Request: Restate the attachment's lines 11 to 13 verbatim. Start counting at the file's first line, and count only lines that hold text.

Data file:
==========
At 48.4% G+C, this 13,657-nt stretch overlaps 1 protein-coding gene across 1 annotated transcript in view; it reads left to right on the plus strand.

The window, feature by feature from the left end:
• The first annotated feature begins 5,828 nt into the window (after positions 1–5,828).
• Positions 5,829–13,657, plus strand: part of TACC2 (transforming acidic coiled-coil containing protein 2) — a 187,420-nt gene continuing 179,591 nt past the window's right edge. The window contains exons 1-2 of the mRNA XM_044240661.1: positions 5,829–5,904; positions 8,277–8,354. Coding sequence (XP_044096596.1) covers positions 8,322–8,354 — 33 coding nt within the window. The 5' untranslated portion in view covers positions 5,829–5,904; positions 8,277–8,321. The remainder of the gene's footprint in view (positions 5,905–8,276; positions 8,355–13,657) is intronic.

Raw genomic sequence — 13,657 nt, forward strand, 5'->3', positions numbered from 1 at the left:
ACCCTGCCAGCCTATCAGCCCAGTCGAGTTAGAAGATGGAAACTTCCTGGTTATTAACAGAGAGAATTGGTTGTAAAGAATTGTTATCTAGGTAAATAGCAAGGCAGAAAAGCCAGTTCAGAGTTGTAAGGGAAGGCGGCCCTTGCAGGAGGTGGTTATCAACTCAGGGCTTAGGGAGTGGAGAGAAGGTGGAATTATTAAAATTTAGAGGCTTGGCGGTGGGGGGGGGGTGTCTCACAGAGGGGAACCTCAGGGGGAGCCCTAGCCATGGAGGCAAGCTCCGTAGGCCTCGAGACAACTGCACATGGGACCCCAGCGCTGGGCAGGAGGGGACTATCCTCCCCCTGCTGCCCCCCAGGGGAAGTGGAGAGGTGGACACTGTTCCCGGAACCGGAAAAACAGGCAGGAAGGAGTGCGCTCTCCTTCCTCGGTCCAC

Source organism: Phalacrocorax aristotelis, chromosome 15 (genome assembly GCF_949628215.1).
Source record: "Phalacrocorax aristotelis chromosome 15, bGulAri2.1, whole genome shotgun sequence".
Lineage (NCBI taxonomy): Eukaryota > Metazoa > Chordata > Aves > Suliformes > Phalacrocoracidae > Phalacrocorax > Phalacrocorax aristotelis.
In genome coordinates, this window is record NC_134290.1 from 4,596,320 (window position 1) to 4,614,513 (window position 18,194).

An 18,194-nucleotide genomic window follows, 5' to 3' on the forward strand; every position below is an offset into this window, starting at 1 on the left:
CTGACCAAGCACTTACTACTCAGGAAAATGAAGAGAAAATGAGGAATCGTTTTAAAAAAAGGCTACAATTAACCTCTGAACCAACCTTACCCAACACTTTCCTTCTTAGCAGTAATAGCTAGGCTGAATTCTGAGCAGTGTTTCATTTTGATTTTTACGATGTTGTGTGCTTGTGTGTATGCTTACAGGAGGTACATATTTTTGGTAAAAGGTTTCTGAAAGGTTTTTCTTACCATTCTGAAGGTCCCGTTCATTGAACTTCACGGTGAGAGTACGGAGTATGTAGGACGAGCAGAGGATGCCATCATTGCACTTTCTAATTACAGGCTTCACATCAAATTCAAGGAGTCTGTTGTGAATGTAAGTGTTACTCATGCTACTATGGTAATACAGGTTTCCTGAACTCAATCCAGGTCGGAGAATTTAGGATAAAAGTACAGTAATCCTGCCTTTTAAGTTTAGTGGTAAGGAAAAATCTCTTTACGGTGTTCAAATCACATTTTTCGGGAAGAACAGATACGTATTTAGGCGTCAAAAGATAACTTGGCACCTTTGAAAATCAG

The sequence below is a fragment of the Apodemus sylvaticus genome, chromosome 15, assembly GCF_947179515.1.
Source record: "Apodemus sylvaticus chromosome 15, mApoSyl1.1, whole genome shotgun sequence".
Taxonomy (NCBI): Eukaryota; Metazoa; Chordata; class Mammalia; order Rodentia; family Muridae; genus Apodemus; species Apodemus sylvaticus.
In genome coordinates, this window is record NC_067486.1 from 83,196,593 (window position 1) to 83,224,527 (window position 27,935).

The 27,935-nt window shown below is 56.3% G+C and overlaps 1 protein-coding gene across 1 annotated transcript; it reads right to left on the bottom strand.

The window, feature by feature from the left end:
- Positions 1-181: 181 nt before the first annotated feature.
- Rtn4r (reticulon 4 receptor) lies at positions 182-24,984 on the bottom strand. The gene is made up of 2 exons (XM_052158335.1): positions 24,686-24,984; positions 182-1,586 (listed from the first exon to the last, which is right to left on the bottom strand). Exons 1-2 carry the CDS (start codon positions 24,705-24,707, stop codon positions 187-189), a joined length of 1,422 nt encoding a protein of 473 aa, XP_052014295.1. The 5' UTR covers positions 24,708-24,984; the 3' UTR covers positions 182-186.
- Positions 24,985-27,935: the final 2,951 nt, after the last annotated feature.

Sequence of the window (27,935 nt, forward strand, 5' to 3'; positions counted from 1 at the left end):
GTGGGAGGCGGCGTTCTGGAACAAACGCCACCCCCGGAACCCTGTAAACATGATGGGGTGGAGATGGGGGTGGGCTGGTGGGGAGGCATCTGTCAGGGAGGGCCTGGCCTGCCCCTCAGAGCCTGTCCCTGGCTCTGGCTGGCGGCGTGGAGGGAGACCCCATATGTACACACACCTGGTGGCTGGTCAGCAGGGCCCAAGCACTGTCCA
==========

An 18,194-nucleotide genomic window follows, 5' to 3' on the forward strand; every position below is an offset into this window, starting at 1 on the left:
CTGACCAAGCACTTACTACTCAGGAAAATGAAGAGAAAATGAGGAATCGTTTTAAAAAAAGGCTACAATTAACCTCTGAACCAACCTTACCCAACACTTTCCTTCTTAGCAGTAATAGCTAGGCTGAATTCTGAGCAGTGTTTCATTTTGATTTTTACGATGTTGTGTGCTTGTGTGTATGCTTACAGGAGGTACATATTTTTGGTAAAAGGTTTCTGAAAGGTTTTTCTTACCATTCTGAAGGTCCCGTTCATTGAACTTCACGGTGAGAGTACGGAGTATGTAGGACGAGCAGAGGATGCCATCATTGCACTTTCTAATTACAGGCTTCACATCAAATTCAAGGAGTCTGTTGTGAATGTAAGTGTTACTCATGCTACTATGGTAATACAGGTTTCCTGAACTCAATCCAGGTCGGAGAATTTAGGATAAAAGTACAGTAATCCTGCCTTTTAAGTTTAGTGGTAAGGAAAAATCTCTTTACGGTGTTCAAATCACATTTTTCGGGAAGAACAGATACGTATTTAGGCGTCAAAAGATAACTTGGCACCTTTGAAAATCAG

The sequence below is a fragment of the Apodemus sylvaticus genome, chromosome 15, assembly GCF_947179515.1.